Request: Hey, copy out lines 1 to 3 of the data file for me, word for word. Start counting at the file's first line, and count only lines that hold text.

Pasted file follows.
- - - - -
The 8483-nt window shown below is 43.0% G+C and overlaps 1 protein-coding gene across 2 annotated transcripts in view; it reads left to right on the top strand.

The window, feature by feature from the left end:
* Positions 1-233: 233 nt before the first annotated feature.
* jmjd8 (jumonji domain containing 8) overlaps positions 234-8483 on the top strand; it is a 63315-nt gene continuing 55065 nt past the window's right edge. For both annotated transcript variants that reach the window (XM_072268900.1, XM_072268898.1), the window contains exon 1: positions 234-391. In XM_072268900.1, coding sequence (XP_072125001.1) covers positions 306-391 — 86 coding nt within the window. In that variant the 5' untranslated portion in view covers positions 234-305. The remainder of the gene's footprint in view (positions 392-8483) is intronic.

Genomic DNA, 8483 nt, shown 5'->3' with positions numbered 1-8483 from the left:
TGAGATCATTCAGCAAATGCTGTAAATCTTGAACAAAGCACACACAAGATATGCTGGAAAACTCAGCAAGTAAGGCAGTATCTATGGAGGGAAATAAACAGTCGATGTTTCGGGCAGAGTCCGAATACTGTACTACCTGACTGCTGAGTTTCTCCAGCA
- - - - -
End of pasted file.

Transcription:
The 8483-nt window shown below is 43.0% G+C and overlaps 1 protein-coding gene across 2 annotated transcripts in view; it reads left to right on the top strand.

The window, feature by feature from the left end:
* Positions 1-233: 233 nt before the first annotated feature.